Violin Memory, a Flash memory provider, trading as “VMEM,” priced its IPO Thursday night to open at $9 per share but opened at $7.41, 17.7 percent lower than the IPO price. It closed at $7.02 per share. RingCentral, trading as “RNG,” was priced at $13 per share. The stock closes at $18.20 per share.
Taken together, the two are examples of the quite diverse types of companies that are considered in the enterprise category and their relative dominance as IPOs in the tech sector. But these are also not the hottest of IPOs, signaling a change in the tenor about how enterprise companies might fare in the public markets.
RingCentral provides a way to deliver phone and fax services with its clous service. Violin Memory’s Flash-memory technology is used in on-premise enterprise operations to bolster the performance of applications and manage the process of large amounts of data.
The market has not been bullish about Violin. The company has raised $268 million, a considerable amount coming from Toshiba, which Violin leveraged for its play in the market. In the past year though, its star has fallen to some degree. HP, once its biggest customer, has not renewed its contract.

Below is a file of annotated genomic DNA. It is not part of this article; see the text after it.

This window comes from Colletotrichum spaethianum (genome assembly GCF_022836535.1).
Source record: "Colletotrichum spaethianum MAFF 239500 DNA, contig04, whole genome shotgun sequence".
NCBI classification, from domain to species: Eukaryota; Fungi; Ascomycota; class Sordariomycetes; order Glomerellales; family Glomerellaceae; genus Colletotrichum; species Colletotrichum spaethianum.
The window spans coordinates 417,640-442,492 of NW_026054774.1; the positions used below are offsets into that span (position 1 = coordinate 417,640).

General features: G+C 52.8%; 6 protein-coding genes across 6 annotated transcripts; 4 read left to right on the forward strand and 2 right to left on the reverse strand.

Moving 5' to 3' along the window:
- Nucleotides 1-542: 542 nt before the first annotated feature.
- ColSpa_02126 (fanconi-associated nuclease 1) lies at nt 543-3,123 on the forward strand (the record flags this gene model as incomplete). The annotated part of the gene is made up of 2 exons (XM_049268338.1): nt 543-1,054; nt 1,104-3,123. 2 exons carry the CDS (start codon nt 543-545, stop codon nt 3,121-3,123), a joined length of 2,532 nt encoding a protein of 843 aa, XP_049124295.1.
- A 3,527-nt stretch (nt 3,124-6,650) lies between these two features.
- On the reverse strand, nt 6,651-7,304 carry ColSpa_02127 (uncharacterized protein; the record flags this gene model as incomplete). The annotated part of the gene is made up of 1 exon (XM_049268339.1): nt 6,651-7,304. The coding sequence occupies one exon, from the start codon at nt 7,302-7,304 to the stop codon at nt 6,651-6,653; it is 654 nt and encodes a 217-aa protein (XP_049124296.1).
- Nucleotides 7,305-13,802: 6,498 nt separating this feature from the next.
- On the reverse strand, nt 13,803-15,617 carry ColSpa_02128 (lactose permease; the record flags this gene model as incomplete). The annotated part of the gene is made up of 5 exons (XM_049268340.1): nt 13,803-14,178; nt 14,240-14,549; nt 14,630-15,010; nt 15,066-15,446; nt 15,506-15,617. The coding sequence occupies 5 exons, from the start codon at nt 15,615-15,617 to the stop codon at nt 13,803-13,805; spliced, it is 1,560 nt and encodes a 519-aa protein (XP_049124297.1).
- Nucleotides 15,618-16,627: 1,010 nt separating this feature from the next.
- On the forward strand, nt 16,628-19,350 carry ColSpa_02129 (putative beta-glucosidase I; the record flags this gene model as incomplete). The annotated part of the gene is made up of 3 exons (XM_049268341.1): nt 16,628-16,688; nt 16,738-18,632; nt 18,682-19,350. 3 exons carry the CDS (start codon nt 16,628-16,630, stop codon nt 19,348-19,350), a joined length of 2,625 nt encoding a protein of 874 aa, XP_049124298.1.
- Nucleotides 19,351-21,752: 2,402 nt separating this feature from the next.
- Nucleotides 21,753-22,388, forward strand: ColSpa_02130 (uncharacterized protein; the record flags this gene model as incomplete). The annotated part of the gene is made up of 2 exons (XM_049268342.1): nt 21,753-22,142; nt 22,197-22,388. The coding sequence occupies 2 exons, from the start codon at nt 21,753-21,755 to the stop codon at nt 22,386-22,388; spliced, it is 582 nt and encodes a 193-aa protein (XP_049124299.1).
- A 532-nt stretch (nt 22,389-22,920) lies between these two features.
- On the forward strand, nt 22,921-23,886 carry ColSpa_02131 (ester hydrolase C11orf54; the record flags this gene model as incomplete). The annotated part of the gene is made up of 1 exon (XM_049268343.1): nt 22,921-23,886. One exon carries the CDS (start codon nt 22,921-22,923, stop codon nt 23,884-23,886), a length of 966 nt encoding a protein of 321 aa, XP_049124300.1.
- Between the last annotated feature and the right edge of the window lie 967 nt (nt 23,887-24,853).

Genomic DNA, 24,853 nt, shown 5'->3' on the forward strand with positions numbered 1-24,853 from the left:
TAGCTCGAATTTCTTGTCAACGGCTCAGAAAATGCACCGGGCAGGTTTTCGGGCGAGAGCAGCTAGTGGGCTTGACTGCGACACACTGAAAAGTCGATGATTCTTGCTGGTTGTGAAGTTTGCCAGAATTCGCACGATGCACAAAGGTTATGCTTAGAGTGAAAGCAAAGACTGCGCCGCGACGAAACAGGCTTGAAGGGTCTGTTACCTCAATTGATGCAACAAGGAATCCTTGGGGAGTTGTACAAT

On the other hand, the mood has been upbeat for RingCentral. The company has pleased Wall Street with consistent increases in revenues over the past few years. Founded in 1999, RingCentral has $44 million in funding. It raised its first $12 million round in 2007 from Khosla Ventures and Sequoia Capital. According to public documents, the company posted revenues in 2012 of $114.5 million. In 2011, it had revenues of $78.9 million and $50.2 million in 2010.
A number of enterprise companies have had IPOs in the past 18 months. Last week, FireEye shares jumped $16 for the security company. In total it raised nearly $304 million, giving it a market cap of $2.3 billion.
Earlier this year, Tableau Software raises $254 million in its IPO whie Marketo raised $85 million at a $550 million valuation.